Completely agree. Interesting challenge in the context of the mentor/mentee relationship is that, often times, the mentee “needs” honestly, but “wants” validation, on two levels. For both the person and the idea. Sometimes honestly leads to validation, but often, it doesn’t.

    When that happens, the mentee has to be able to parse data from emotion and idea from identity. That’s a tough task for any person on any given day. Even tougher when you’re in the altered, attached and, what our friend, Jerry Colonna calls “delusionally optimistic” state of starting a venture.

    Not that this in any way diminishes the need for honestly. If anything, it elevates it. But it also gives context to the potential response, what’s driving it and how to be honest in a way that cultivates receptivity over rejection.

  • Alex Wolf

    Having been raised by a very fair and direct person, lying was so frowned upon it never occurred to me. But further still, this piece should be paired with @JerryColonna’s recent Being Fierce piece and talk –

    • Jerry’s piece is dynamite.

  • I could not agree more. I have lived by this for long enough that my wife had a shirt made for me embroidered with “Will tell you your baby is ugly…” because startup entrepreneur has to learn that their baby really is ugly, and I will not hesitate to tell them (As constructively as I can!)

    • Great shirt, Troy. That’s a great analogy — these companies are really the children of the founders, and it’s hardest but most important to dig deep and share honest thoughts in a constructive manner.

  • Brad,

    Great post.

    This discussion raises an interesting dynamic for a mentor, which I’d like to do a bit of a deeper dive on, which is: don’t lie, even when your position is contrary to what a startup wants to hear.

    I recently experienced this when mentoring a team who was figuring out a go-to-market strategy, and their position didn’t make a whole lot of sense to me. They asked me my thoughts, and I told them they might want to consider a pivot and try x approach instead. I could tell immediately that me answer wasn’t what they wanted to hear.

    Part of being a mentor means being honest; it’s about helping the companies first, and giving them your true thoughts is more valuable then being a “yes person” and simply validating a position that the founder thinks to be correct. While it’s nice to make friends, it’s more important to be okay with taking a position that the founder may not want to hear. It’s about pushing them to think about their ideas, their strategy, and their execution. Worst case, this results in a spirited conversation that pushes both parties (mentor and founder) to flesh out the position and come up with a clearer understanding of the issues at play.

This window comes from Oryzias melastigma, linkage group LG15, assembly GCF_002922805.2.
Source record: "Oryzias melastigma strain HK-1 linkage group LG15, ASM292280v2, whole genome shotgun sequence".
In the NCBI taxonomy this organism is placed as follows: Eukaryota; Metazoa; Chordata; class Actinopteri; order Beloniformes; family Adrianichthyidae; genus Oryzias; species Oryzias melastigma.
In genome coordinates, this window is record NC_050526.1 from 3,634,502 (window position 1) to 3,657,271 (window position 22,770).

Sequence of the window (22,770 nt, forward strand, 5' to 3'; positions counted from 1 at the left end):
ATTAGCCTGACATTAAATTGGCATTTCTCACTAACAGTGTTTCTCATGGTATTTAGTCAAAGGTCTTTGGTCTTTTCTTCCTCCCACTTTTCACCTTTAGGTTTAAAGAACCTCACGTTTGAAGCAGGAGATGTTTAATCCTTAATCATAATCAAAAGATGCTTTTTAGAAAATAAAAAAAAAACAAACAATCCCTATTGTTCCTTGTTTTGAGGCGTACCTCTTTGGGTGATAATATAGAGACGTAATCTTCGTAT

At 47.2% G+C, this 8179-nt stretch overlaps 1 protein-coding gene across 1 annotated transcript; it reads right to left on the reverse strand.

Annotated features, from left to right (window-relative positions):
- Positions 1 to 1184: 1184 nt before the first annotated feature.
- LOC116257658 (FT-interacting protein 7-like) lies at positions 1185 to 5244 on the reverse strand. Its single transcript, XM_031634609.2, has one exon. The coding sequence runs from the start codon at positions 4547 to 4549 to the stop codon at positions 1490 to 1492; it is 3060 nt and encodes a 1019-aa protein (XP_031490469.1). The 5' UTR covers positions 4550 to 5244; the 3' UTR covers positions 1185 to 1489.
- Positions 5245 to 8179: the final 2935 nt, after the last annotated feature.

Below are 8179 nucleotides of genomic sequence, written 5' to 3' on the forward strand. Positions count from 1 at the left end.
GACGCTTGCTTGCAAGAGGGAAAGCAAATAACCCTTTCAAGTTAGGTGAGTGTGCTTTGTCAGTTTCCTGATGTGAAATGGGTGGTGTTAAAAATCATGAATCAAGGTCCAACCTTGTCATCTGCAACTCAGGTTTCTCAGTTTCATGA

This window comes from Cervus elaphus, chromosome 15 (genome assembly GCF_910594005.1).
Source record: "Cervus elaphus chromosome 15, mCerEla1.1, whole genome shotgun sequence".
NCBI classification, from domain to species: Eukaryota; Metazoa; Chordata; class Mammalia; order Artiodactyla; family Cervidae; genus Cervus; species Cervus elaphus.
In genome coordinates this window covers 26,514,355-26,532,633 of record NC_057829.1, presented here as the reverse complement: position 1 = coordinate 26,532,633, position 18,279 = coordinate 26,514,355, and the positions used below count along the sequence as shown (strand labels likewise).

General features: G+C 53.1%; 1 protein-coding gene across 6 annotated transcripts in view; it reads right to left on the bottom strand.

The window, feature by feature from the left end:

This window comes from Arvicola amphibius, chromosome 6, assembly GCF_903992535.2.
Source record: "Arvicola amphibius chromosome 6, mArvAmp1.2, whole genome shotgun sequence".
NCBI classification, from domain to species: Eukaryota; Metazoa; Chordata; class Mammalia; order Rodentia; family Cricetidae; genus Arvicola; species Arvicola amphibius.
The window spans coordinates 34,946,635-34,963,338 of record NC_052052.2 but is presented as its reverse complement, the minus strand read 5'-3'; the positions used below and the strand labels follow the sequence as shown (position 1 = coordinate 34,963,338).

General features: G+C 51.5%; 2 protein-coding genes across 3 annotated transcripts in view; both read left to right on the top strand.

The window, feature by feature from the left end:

There is also the element of knowing when a mentor ought to acknowledge that, despite certain advice to the contrary, a company has taken a position and run with it. When that happens, I find it’s better to then support the company in that decision, recognizing that a founder is the one calling the ball, and our role is to help them execute once they’ve dug in on a plan. Make your position known, come up with a thoughtful rationale, and if the founder doesn’t like it, it’s not a “pissing contest” at that point. We support our founders rather than allow there to ever be sour grapes about a founder not taking our honest advice.

    I might not always be right, but I will always be honest.

    • “It’s about pushing them to think about their ideas, their strategy, and their execution.”

      I’m fortunate to have some great mentors and friends, who do precisely that. Probing founders is the best thing a mentor can do. Taylor Davidson asked us one question, which ultimately pushed us over the edge to completely pivot our product earlier this year:

      • Bam! That’s awesome that you have such a great mentor in Taylor.

    • Totally agree. I would add that in addition to confidence, humility helps mentors and founders maintain an open dialogue.

  • Angus Shaw


    Great post, and the corollary is also worth mentioning:

    As an entrepreneur, I must be coachable. When I am presented with the truth, I must accept it, own it, adapt my life or my business to embrace it, no matter how hard. My mentor presented the truth in this unequivocal way because they see the impact these leadership behaviors or management decisions are having on me or my company and believe I am up to the task of making this change. When I’ve made the change, I will thank them for their insight, because it is the source of my success.

  • James Mitchell

    See Alex Kozinski’s (Chief Judge of the Ninth Circuit) in U.S. v. Alvarez:

  • James Mitchell

    Let’s assume you are firing someone because they just are not smart enough. Do you say, “You’re just not smart enough to work at Foundry Group” or do you come up with another approach, such as “We thought we were going to expand and we needed you, but it turns out not to be the case.” There’s nothing they can do about being stupid so telling them they are stupid provides no useful feedback and just hurts their feelings.

    • As I mentioned in the post “Brutal Honesty Delivered Kindly” – – firing a person is a challenging case.

      “I especially keyed in on Transparent, Authentic, and Empathetic as these three are core personal values of mine. However, these three ideas often come into conflict. It’s hard to be transparent and empathetic at the same time. Consider the situation where you fire a person. Legally, you likely have some constraints on what you say, limiting your transparency. You want to be empathetic to the person you fired, so this again limits your transparency (or, if you are transparent, you likely aren’t being very empathetic.) And then, at a meta-level, you will have some internal struggles with your authenticity around this situation.”

      Also, “being stupid” or “not being smart enough” is very subjective – I’d agree that it doesn’t deliver any useful information. Instead, I’d focus on the “why” of why they are being ineffective in their job.